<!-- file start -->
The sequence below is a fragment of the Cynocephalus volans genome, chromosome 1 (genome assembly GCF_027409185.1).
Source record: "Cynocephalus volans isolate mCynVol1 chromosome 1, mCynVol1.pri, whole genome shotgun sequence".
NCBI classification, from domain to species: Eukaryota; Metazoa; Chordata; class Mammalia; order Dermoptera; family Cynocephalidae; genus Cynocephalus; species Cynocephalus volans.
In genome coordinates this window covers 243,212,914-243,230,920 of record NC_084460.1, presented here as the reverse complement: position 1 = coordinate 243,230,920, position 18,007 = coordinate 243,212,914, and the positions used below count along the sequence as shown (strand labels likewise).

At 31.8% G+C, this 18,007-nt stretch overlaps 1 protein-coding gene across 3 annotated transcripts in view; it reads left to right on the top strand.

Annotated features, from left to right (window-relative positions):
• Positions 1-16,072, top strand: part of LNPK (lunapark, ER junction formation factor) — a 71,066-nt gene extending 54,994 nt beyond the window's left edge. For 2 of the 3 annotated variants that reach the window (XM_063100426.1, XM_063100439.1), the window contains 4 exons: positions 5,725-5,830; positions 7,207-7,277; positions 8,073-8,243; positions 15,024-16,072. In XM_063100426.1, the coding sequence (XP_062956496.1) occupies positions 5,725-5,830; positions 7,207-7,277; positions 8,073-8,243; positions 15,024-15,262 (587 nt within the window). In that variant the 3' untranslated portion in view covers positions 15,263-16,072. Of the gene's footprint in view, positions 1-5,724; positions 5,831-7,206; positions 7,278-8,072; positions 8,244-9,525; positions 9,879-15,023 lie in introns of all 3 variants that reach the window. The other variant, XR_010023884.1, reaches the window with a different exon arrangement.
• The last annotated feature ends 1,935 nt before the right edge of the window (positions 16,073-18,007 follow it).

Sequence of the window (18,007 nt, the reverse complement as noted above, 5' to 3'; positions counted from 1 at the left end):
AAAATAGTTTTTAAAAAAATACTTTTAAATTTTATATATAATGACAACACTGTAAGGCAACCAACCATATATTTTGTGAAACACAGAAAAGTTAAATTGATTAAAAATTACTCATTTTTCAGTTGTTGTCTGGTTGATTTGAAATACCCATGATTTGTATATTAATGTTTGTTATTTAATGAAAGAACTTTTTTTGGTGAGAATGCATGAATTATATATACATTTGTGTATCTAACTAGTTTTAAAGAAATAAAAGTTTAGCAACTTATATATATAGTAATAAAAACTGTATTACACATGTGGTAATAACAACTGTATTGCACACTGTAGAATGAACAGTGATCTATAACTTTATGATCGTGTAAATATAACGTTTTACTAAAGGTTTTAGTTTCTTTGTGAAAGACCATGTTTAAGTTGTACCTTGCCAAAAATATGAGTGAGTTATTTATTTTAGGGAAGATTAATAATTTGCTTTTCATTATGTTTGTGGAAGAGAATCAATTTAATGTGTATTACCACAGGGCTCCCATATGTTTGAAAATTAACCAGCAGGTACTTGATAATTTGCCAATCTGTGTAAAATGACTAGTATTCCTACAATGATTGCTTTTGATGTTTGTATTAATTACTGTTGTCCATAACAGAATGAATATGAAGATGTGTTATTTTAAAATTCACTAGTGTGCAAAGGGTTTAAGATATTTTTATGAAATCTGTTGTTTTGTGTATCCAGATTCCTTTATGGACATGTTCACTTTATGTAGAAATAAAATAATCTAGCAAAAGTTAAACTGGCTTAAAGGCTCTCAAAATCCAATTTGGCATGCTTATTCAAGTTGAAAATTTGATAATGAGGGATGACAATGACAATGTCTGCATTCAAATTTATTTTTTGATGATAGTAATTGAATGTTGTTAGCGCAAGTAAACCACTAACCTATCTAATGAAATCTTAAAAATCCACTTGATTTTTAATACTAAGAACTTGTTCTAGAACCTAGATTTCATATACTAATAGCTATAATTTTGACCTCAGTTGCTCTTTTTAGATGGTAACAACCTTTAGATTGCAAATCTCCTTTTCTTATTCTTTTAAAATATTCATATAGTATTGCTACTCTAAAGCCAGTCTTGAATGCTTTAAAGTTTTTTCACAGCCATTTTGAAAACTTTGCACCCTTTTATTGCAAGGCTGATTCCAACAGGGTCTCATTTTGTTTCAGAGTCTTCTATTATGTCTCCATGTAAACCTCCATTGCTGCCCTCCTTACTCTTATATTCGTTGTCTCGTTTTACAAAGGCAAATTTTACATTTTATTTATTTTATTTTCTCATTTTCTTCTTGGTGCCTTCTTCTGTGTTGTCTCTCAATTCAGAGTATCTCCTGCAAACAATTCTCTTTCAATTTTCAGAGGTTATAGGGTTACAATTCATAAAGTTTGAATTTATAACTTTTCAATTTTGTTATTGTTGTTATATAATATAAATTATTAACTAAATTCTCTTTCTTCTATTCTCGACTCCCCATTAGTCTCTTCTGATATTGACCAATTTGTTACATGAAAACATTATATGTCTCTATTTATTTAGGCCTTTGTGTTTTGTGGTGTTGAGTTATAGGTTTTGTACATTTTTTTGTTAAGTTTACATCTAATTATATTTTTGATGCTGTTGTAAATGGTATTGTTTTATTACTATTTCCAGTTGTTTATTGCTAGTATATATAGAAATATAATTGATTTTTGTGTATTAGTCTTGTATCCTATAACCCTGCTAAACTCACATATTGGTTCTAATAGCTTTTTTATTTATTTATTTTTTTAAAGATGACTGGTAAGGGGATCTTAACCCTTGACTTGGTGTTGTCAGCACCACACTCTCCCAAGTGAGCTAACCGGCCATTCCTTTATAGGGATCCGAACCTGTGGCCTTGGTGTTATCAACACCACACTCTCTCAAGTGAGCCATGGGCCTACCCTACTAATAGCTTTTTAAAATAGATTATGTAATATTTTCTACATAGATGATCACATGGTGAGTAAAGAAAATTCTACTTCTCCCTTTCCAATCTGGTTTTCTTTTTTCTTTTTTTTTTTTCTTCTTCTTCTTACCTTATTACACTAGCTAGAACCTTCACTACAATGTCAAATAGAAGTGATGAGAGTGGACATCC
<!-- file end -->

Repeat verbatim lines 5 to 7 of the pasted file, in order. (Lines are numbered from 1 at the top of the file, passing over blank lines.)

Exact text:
At 31.8% G+C, this 18,007-nt stretch overlaps 1 protein-coding gene across 3 annotated transcripts in view; it reads left to right on the top strand.

Annotated features, from left to right (window-relative positions):
• Positions 1-16,072, top strand: part of LNPK (lunapark, ER junction formation factor) — a 71,066-nt gene extending 54,994 nt beyond the window's left edge. For 2 of the 3 annotated variants that reach the window (XM_063100426.1, XM_063100439.1), the window contains 4 exons: positions 5,725-5,830; positions 7,207-7,277; positions 8,073-8,243; positions 15,024-16,072. In XM_063100426.1, the coding sequence (XP_062956496.1) occupies positions 5,725-5,830; positions 7,207-7,277; positions 8,073-8,243; positions 15,024-15,262 (587 nt within the window). In that variant the 3' untranslated portion in view covers positions 15,263-16,072. Of the gene's footprint in view, positions 1-5,724; positions 5,831-7,206; positions 7,278-8,072; positions 8,244-9,525; positions 9,879-15,023 lie in introns of all 3 variants that reach the window. The other variant, XR_010023884.1, reaches the window with a different exon arrangement.